• Oh Alexandra! What a lovely comment. Your move sounds so exciting and more than a little scary – how are you feeling about it all? You’ll be the other side of Yorkshire to us, but it’s on our list to head over that way in summer so hopefully we can find a way to grab a cup of tea somewhere :) xx

      • It’s a little stressful as there’s so much to do in just under 4 months! In the end, it will be wonderful to be with family and in a place incredibly beautiful. I imagine I’ll be getting more than enough “inspiration” for my art. :)

  • Faye Larsen

    Spent this evening catching up on your past few months of blog posts, and I can wholeheartedly say that it’s been a pleasure. Wanted to comment on so many of them but was aware that might seem stalkerish so I’m just writing this one instead. I’ve stayed away from blogs and Instagram for a while (except for posting my own pics as I use my IG mainly as a family journal) because it all started to feel overwhelming, I’m struggling to put it into words, but I just started to feel less inspired but more pressure to be this and that, and you know… that maybe I should actually do the ironing once in a while and a multitude of other areas that I was lacking in (not from you, just a lot of others in general!) I took this as a sign that it was time to step away from the online world and concentrate on my own life and priorities. But oh how I’ve missed your words and pictures! Your writing is real and raw, witty and thought-provoking and you have reminded me of the reason why I started to read blogs in the first place. I’ll wrap it up there but I just wanted to say I’m so happy that the past year has brought you so much success and all the good things. Happy to be back and feeling very inspired again right now :) xxx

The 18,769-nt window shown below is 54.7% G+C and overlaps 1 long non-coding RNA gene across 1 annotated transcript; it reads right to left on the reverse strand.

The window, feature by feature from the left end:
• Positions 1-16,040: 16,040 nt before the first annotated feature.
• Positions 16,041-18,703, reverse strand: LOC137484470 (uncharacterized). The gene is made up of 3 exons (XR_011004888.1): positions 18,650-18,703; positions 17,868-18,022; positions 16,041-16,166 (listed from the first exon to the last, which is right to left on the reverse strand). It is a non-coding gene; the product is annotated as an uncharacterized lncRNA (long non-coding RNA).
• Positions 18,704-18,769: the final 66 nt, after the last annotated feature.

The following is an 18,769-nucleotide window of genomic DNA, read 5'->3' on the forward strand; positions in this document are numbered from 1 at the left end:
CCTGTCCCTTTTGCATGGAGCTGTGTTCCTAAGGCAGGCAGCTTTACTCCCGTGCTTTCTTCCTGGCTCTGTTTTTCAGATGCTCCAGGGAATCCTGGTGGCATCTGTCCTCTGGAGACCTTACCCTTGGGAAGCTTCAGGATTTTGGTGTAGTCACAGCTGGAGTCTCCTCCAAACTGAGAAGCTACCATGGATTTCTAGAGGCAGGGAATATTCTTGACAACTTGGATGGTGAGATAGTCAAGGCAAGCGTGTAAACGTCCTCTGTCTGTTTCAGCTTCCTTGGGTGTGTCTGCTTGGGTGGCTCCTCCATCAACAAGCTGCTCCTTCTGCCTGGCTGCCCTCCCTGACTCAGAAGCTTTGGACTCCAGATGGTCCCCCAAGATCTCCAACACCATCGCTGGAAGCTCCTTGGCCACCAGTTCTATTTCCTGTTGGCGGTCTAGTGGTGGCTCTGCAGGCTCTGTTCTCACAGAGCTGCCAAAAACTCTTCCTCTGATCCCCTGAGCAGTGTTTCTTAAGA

• FAYE! I have missed you and wondered where you’d gone! What a comment to leave me on your return! <3 I relate so much. Sick sick of the perfection myth, and all that it sells us. I think there was a time when that idealistic, aspirational content was scant enough to be inspiring instead of depressing, but once it became the mainstay it started to get me down. Not that we aren't all guilty of it to some extent, I guess – I don't want to show you my shitty parts and messes any more than the next person – but I hope I'm at least honest enough to redress the balance a little. Acknowledging that those messes exist – and that I will not have the time to knit my own bunting or whatever is du jour in the blogoshpere – feels like a start!
      Anyway, I'm rambling, but it's oh so lovely to see you back. I hope you'll be around more, and that you and your lovely family are all doing well in the sun xxx

  • Carolyn

    Totally agree. I’m also a big Minchin fan, I’ve watched his graduation speech so many times, it’s how to live life :) Slightly random suggestion but have you read ‘this is water’ by David Foster Wallace? It was a speech he gave but I love reading it in book form. It reminds us all to be compassionate as you never know what I going on in someone else’s life. I think you might like it. X